There is nothing more obvious than the fact that iOS and Android are competitors and are pretty much the only ones in the smartphone market as it stands today. Though iOS had a few years of head start to Android, Android soon caught up to iOS and eventually beat it in the market share by a huge margin, globally. Most recent data (via BusinessInsider) suggests that the trend that has been valid in terms of market share when it comes to smartphones has not changed much in the last couple of years. That is Android has close to 75 to 80% while iOS has close to 18 to 20% of the global smartphone market.
Everyone in the Apple blogosphere (including me) has always argued that the market share alone is not the complete story and it is only wise to compare the profit share as well in the smartphone market as Apple doesn't typically play in all the smartphone markets that Google does. In terms of profit share, Apple has trounced Google (by a bigger margin than Google has trounced Apple in marketshare) for quite a while now. The recent data (via AppleInsider) on the profit share of iOS v/s Android in the smartphone market suggests the same trend holds true. Apple makes almost 9 times more money that Google from its mobile devices.
But just like how, concluding that Google is winning the smartphone race based on the market share data, is absurd, it is equally absurd to conclude that Apple is winning this race based on the profit share data. The missing parameter in this context is the objective of each of the two companies for their mobile operating systems. Apple's is a product company and its objective is to make the best products (according to it) and the boat load of profits it makes is just a by product or a confirmation that its doing its job. Google's objective with Android is to be omnipresent or be installed in the most number of devices as possible across the globe, to increase is install base for its ads and other related businesses. So based on these, shouldn't we conclude that both companies have succeeded in their respective missions? I think so and this statement is true at least as of today. But the biggest loser in this race is and has always been Microsoft. It doesn't even feature in some of the tables and plots above with a non-zero value!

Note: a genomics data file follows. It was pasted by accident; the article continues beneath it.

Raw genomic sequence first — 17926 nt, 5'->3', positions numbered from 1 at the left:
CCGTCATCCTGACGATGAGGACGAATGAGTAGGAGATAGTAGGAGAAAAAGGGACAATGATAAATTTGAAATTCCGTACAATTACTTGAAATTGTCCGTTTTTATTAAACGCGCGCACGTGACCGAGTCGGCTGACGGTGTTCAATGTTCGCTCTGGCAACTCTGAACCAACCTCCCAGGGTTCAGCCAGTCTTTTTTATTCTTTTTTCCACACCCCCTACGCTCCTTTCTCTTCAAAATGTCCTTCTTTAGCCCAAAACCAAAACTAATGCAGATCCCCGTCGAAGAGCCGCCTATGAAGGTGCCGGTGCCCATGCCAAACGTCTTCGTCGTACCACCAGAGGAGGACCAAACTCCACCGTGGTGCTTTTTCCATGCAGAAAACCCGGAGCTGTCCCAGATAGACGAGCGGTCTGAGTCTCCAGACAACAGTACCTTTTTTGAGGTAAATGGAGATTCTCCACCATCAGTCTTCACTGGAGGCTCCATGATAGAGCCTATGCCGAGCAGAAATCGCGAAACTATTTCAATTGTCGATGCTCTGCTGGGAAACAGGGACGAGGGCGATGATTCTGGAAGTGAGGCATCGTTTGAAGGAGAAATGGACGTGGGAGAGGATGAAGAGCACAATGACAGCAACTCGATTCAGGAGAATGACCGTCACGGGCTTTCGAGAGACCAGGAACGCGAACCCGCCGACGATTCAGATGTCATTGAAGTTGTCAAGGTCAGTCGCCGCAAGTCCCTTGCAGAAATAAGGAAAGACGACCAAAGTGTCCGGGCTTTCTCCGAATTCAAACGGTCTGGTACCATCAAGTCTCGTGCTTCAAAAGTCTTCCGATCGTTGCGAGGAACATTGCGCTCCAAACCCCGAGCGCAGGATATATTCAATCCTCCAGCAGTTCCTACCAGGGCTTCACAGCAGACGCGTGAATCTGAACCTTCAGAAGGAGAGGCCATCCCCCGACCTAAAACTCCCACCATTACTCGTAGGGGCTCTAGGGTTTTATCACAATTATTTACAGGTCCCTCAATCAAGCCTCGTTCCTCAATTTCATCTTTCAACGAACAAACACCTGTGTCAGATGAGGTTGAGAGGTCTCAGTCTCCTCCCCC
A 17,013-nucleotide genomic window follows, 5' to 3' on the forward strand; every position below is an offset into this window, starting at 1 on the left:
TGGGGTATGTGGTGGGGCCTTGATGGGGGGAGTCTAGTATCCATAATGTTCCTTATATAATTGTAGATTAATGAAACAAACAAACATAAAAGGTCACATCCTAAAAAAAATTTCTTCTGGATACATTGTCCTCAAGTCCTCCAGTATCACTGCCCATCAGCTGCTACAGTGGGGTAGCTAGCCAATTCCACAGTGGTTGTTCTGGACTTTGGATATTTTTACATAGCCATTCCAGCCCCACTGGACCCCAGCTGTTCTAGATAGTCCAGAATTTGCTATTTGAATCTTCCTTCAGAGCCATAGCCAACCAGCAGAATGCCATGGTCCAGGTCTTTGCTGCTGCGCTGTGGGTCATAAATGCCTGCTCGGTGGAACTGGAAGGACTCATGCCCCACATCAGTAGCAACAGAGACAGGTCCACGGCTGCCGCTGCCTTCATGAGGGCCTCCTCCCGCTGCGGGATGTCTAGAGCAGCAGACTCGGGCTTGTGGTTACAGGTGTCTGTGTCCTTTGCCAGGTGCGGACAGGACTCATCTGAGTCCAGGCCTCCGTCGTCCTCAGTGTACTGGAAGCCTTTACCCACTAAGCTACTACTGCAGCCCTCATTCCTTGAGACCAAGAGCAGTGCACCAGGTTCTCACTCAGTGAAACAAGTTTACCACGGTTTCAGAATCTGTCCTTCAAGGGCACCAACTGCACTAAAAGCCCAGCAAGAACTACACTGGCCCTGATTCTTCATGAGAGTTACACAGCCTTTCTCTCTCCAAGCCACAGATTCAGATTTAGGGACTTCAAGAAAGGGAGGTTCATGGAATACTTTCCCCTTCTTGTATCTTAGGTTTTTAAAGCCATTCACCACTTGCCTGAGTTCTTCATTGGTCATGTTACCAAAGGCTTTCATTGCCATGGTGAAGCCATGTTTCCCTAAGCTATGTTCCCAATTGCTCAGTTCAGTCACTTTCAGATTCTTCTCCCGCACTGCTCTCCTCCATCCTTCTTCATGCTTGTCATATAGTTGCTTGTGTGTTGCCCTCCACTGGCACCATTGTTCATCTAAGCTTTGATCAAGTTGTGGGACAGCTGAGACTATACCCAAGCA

Note: It might be wise to look at micro markets for a more apt comparison of these two mobile strategies. Like how Apple is gaining and maintaining a strong foothold with its iOS devices in the Enterprise market (via VentrueBeat) or how Google is paving itself a nice niche over taking Apple in the educational market (via BusinessInsider) with its Chrome books (I still think Chrome OS is the future of Android by the way).